The Federal Circuit reversed a Patent Trial and Appeal Board (“PTAB” or “the Board”) ruling that invalidated three patents in three separate IPR proceedings (IPR2015-00325, IPR2015-00326, and IPR2015-00330).  The patent owner, ATI Technologies, asserted that the inventions in the challenged claims antedated the asserted prior art.  That is, ATI attempted to swear behind the asserted prior art.  The PTAB found that conception had occurred before the primary reference dates, and that constructive reduction to practice occurred on the filing date of each patent.  However, the PTAB found that ATI had not established actual reduction to practice and also had not established diligence from the time of conception to the constructive reduction to practice, i.e., the filing dates.  The PTAB then invalidated the three patents at issue over the asserted grounds.

On appeal, the Federal Circuit, in a precedential decision, reversed the PTAB, finding that ATI had indeed shown diligence from conception to constructive reduction to practice.  Given this finding, the Federal Circuit stated that it did not need to reach the question of actual reduction to practice, and therefore vacated the ruling regarding that issue.

In a prior decision overturning a PTAB ruling about diligence, the Federal Circuit had occasion to clarify that “[a] patent owner need not prove the inventor continuously exercised reasonable diligence throughout the critical period; it must show there was reasonably continuous diligence.”  Perfect Surgical Techniques, Inc. v. Olympus Am., Inc., 841 F.3d 1004, 1009 (Fed. Cir. 2016).  The Federal Circuit in this case found that the PTAB had apparently relied on an incorrect definition of diligence.  As the court summarized:

ATI stated that the PTAB applied an incorrect definition of diligence, and LGE so conceded in its brief before it withdrew from this appeal. The Director instead describes as “boilerplate” the PTAB’s erroneous definition. However, it was not boilerplate, for the PTAB appeared to find a dispositive difference between “continuous reasonable diligence” and “reasonably continuous diligence,” despite the documentary evidence of activity by ATI on “every business day.” We conclude that the PTAB applied the wrong legal standard for diligence. As explained below, under the proper legal standard, the record is clear that ATI exercised the requisite “reasonably continuous diligence.”

(emphasis added).

The evidence that ATI presented was substantial.  An inventor declaration (of some 60 pages) described the work of the various inventors and other employees, and was accompanied by almost 1300 pages of documentary records including metadata, document logs, and folder histories.  As the declaration explains, employees were required to save their work in a revision control system (Perforce) that tracked changes being made and associated metadata.  The declaration further explained that for the inventors and many other project managers/designers, the work that they performed from late 2001 to the end of 2003 was almost exclusively for the R400 project that led to the claimed inventions.  Based on the metadata, the declaration asserted that “at least one person on the R400 project team worked on the R400 design every non-holiday business day from early 2002 (when we conceived of the invention) until November 20, 2003 (the effective filing date of the ’871 patent).”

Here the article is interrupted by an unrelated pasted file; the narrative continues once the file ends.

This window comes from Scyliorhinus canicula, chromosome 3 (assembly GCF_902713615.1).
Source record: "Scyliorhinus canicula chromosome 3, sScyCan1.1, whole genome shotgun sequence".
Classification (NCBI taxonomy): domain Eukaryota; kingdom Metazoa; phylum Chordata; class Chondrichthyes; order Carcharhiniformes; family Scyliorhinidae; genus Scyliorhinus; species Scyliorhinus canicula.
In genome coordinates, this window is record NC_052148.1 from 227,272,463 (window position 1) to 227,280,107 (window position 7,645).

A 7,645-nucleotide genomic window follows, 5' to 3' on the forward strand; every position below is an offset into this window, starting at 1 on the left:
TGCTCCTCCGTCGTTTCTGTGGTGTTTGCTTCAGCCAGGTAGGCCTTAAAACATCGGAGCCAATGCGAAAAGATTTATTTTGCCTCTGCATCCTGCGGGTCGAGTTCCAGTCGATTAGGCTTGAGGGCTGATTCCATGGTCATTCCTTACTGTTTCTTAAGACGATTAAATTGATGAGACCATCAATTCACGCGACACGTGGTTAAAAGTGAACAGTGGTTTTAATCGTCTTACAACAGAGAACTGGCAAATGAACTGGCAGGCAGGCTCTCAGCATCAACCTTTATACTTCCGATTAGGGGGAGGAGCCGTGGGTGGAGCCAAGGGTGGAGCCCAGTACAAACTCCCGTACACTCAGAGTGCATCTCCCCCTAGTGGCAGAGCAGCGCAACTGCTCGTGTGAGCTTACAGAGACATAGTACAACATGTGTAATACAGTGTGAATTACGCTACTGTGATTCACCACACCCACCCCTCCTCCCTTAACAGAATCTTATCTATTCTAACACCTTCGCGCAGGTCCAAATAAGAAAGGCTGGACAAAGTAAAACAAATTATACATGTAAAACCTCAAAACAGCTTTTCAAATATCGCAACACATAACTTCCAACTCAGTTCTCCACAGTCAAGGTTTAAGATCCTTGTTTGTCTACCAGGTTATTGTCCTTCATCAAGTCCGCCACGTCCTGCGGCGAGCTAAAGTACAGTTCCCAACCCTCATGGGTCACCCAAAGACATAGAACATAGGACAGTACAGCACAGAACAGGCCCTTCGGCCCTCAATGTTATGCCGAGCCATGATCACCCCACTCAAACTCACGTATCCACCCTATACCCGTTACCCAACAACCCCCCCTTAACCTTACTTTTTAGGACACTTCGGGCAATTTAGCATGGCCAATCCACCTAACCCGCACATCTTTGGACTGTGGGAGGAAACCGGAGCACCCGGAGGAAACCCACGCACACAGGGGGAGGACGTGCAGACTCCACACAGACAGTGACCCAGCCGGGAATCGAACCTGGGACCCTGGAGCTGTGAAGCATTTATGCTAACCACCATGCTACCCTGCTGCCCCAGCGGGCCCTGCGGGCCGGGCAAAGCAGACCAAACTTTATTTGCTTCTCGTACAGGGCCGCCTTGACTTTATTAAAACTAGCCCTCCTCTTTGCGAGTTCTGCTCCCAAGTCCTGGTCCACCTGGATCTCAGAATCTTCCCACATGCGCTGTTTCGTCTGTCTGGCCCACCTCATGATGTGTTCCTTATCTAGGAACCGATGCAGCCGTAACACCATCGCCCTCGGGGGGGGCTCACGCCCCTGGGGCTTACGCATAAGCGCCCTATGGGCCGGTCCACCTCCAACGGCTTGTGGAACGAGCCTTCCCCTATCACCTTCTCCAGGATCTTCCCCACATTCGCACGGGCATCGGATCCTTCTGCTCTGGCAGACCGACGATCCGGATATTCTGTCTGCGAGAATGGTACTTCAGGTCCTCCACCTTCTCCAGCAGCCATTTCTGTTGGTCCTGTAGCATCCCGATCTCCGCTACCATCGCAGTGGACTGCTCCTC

Despite neither the PTAB nor the petitioner having raised any questions about the documentary exhibits establishing diligence during the trial and at the final hearing, the Board found that ATI had not shown diligence because “ATI fails to provide evidence that is specific both as to facts and dates for each of the three critical periods.”  The PTAB’s reasoning was that the R400 project was modified after the conception date to include an optional feature not claimed, and that ATI failed to provide a reasonable way for the PTAB to determine whether unexplained lapses had not occurred.

The Federal Circuit faulted the PTAB for not providing any details about any apparent unexplained lapse, for not asking any questions about such alleged lapses, and for not requesting additional information regarding corroboration.  The Federal Circuit cited to long-held principles of diligence, namely that “It must be reasonable, under all the circumstances of the particular case in question,” and that “reasonable diligence does not involve uninterrupted effort, nor the concentration of [an inventor’s] entire energies upon [a] single enterprise.”

For parties attempting to antedate references, this decision highlights the value of providing extensive documentary support, and showing as much activity as possible.  For parties attempting to defeat antedating of a reference, this decision highlights the importance of cross-examining witnesses and identifying concrete holes in a party’s story of diligence.